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NBA Finals: Celtics, Lakers to Meet in 1987 Rematch

NBA: L.A. Lakers versus Boston Celtics. After a 21-year break, the NBA's greatest rivalry resumes in the championship round. Here to talk about it is NPR sports correspondent Tom Goldman. Hello, good morning.


: So this NBA finals match up, it bridges not just years, but several generations of basketball fans.


GOLDMAN: You know, the '60s really defined the rivalry. The two teams met in the finals six times in eight years, and the Celtics won each time.

: And this match up is something of a surprise in the sense that at the very beginning of the season, neither of these teams looked like they were headed this way.

GOLDMAN: They got the big player, Pau Gasol, and they also brought back Derrick Fisher, and so the Lakers really took off. And you know, as you know in L.A., Renee, they brought the stars back to the Staples Center. It wasn't just Jack Nicholson out there on the court. All the other stars, Antonio Banderas, Cameron Dias, Adam Sandler, they all started showing up.

: And from my perch, I'm happy to say that the Lakers are favored.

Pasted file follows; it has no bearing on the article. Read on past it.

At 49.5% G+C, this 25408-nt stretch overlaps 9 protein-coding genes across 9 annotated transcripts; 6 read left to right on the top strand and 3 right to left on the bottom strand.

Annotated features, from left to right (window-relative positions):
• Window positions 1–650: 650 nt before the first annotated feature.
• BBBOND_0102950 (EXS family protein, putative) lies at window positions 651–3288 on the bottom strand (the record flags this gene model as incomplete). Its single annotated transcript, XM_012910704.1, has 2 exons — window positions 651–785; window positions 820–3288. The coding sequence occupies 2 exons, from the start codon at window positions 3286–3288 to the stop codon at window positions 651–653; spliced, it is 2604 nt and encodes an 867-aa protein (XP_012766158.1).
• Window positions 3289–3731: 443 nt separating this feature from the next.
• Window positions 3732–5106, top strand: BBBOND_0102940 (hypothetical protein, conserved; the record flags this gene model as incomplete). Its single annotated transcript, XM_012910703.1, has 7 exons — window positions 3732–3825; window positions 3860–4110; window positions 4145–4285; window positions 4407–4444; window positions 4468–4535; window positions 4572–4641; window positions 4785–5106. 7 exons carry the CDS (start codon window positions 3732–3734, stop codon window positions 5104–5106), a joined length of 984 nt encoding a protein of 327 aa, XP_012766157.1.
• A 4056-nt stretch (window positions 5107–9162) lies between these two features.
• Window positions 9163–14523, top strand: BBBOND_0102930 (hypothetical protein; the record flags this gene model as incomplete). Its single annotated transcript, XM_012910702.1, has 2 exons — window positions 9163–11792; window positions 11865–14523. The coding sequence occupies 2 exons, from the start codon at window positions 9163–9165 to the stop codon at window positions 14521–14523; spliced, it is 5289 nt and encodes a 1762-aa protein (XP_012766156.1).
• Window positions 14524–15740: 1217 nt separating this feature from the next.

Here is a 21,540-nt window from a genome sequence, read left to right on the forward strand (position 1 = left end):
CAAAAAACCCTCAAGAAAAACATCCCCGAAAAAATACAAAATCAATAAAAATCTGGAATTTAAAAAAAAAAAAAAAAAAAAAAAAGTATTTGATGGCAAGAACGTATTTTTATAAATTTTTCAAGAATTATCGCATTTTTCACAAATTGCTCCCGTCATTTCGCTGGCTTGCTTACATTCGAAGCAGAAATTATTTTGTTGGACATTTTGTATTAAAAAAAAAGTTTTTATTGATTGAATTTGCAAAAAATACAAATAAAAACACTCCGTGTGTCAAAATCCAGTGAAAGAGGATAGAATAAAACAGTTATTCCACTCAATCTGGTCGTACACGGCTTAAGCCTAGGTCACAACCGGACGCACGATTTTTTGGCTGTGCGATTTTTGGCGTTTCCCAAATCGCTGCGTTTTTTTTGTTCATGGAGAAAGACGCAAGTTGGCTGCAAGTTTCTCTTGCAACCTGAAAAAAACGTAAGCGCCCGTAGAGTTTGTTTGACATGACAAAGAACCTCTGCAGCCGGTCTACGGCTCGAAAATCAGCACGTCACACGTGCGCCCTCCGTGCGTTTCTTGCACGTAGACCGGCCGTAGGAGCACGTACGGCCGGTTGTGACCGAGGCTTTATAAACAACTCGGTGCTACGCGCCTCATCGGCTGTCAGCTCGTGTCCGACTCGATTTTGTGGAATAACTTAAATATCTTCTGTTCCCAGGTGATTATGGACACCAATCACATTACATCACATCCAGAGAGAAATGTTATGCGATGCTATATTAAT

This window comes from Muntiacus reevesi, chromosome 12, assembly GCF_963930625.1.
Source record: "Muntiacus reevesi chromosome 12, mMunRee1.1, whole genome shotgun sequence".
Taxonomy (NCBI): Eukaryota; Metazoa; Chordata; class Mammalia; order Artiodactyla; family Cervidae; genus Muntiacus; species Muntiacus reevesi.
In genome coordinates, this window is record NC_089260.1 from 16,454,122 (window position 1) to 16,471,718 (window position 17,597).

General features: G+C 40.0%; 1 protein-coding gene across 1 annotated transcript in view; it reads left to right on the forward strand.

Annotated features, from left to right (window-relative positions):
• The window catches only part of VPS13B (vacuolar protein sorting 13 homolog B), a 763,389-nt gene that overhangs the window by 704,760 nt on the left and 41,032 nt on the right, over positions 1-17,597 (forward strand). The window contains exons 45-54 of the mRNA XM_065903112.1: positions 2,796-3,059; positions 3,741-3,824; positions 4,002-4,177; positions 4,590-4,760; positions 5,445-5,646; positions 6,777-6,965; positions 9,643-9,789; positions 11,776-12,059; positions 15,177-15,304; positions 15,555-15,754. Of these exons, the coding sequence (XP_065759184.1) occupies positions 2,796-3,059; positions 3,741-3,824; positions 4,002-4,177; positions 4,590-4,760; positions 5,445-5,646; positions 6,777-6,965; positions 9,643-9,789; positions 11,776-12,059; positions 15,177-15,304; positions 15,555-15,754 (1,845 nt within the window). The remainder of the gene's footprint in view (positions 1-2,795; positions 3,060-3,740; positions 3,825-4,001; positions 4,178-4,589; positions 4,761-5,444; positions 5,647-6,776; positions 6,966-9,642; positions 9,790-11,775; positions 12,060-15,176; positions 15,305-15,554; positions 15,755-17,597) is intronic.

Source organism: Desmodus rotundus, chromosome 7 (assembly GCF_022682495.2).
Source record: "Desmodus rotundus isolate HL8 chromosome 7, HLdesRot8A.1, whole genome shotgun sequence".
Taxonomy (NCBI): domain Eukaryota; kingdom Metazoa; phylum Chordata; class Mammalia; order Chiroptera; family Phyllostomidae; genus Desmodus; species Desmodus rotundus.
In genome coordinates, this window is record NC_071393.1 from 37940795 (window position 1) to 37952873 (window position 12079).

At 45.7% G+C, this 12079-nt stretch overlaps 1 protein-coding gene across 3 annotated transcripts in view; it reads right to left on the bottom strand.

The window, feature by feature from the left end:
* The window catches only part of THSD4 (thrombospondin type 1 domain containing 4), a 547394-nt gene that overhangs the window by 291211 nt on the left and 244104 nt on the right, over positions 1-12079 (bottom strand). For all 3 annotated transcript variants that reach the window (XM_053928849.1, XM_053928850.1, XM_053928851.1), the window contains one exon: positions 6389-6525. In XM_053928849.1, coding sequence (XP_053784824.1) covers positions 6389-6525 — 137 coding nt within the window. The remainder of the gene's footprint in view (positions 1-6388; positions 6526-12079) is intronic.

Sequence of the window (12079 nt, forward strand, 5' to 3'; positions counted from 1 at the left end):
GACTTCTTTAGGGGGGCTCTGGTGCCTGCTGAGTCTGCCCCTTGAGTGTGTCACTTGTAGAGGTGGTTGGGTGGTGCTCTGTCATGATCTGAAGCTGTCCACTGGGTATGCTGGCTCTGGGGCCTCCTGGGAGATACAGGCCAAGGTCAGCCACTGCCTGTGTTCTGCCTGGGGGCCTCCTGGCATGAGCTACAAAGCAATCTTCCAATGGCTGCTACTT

GOLDMAN: Yes, yes. That...


: Barely, barely - but they're favored.


GOLDMAN: The Celtics play great defense, though. These great three players I've been talking about, they've bought in to this whole idea of playing strong defense and sharing the ball, and they're very tough at home. So they could make it very close.

: And this series is a - you might call it a crowning moment of a great year and a big difference from last year.

GOLDMAN: Yeah, it really was. It was a rough year last season for the NBA. The finals were, you know, one-sided and rather boring, and there was the big referee-betting-on-games scandal and generally low TV ratings. But this season, the league has really, you can say, been resurgent: exciting teams, exciting individual performances. And then on top of all that, you bring back the Lakers-Celtics rivalry, and the NBA's loving it.

: Tom, thanks.

GOLDMAN: You're welcome.

: NPR sports correspondent Tom Goldman. Transcript provided by NPR, Copyright NPR.